This page explains what use of LDAP can be made on a Debian system.
LDAP (Lightweight Directory Access Protocol) is an open, vendor-neutral, industry standard application protocol for accessing distributed directory information services over an Internet Protocol (IP) network
LDAP is a protocol for querying a directory (database). However, the term is often used to refer to LDAP as if it were the database and protocol both.
An LDAP database stores information on objects in a hierarchical manner. Objects have attributes that contain the information that is stored about the object. Objects also have classes that define which attributes must and may be stored on the object. Objects in an LDAP database are distinguished by their Distinguished Name (DN) which indicates their place in the hierarchical tree.
You generally need an LDAP server somewhere that serves information and configured services/clients to use that information.
LDAP/OpenLDAPSetup - Instructions for installing and configuring the OpenLDAP server
Different parts of a Debian system can be configured to use LDAP.
There are basically two ways to configure PAM to use an LDAP server. Both solutions depend on nslcd and have their pros and cons:
LDAP/NSS - Get user names, groups and other information that is usually stored in /etc/passwd from an LDAP server, and authenticate using password hashes received from the server using NSS. This method is required if using getent shadow to return password hashes when run as root.
LDAP/PAM - Use a PAM module to check credentials against a LDAP server. The pure PAM solution allows limiting logins by how users are stored in the directory (e.g. only allow logins for users in a certain piece of the directory, require some attribute, etc). It can be used to change passwords remotely. It also requires less access rights to the LDAP directory and does not expose password hashes.
Samba - Setting up a Samba file server or Domain Controller using an LDAP backend
LDAP/Kerberos - How to use Kerberos for authentication and LDAP for authorization + account data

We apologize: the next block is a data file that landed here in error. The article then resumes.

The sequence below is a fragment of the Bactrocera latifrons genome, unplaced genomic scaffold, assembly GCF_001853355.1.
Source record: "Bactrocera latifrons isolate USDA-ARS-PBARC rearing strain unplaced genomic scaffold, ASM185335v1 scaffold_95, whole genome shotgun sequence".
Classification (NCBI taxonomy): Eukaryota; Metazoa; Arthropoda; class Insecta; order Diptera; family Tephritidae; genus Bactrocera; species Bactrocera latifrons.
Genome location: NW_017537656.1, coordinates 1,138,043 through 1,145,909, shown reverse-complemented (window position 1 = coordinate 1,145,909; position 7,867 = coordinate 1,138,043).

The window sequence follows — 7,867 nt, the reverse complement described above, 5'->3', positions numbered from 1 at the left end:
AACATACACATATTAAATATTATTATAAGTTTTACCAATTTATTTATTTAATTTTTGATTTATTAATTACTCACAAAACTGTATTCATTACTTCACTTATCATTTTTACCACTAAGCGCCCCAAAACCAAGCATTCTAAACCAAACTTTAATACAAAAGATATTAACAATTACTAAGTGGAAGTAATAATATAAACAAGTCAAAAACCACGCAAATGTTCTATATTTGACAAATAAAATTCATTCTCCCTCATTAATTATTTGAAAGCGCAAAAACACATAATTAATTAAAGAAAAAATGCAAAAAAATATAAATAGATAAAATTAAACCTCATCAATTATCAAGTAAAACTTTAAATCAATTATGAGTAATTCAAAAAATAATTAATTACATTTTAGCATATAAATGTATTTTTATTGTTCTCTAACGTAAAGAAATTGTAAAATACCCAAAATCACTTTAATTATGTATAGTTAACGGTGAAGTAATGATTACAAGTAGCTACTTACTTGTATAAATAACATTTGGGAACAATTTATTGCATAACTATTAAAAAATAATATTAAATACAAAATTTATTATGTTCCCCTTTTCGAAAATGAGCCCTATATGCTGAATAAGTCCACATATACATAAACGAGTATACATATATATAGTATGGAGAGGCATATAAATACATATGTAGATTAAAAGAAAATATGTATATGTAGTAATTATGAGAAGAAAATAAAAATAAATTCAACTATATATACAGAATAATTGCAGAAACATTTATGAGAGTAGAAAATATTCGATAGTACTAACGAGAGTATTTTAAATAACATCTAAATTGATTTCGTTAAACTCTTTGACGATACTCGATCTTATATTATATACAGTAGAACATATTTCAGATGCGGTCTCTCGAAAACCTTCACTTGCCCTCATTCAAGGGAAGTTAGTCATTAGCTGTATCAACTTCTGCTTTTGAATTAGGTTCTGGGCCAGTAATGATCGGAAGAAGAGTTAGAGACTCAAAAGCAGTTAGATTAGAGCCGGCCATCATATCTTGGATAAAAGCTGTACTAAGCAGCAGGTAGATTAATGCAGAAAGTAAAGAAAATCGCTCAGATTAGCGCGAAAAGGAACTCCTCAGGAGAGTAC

LDAP/PowerDNSSetup - How to set up PowerDNS server to use an LDAP backend
LDAP/AutoFSSetup - How to get automounter maps from LDAP
Debian-LAN implements most of these features
LDAP directory management
LDAP/LDAPUtils - Instructions for querying and modifying the LDAP database
LDAP/ldapscripts - Scripts for managing LDAP posix accounts
luma - QT-based LDAP client
ldap-account-manager - webfrontend for managing accounts in an LDAP directory
LDAP/phpldapadmin - web based interface for administering LDAP servers
cpu - a console based LDAP user management tool
ldapvi - perform an LDAP search and update results using a text editor
diradm - script for managing POSIX users and groups stored in a LDAP directory
Self Service Password - PHP application that allows users to change their password in an LDAP directory
Populating the Server(s)
LDAP/MigrationTools - Migrate /etc flat file databases/Authentication and Name Services (NSS) to LDAP
LDAP/ExampleEntries - Formats for various LDAP entries
Some of these links may be out of date and not reflect the current state of Debian LDAP administration.
LDAP Wiki - wiki about LDAP, Authentication and Authorization
LDAP.com – Lightweight Directory Access Protocol: Understanding LDAP Schema
Tyler's LDAP guides: Configuring LDAP Authentication on Debian Stretch, Configuring OpenLDAP for Linux Authentication, Installing OpenLDAP from Source on Debian Stretch, How To Backup and Restore OpenLDAP, OpenLDAP memberOf overlay, LDAP Search filters, Backup and Restore OpenLDAP
Load-balanced Active-Active LDAP cluster (Spanish): Part 2, Part 3, Part 4
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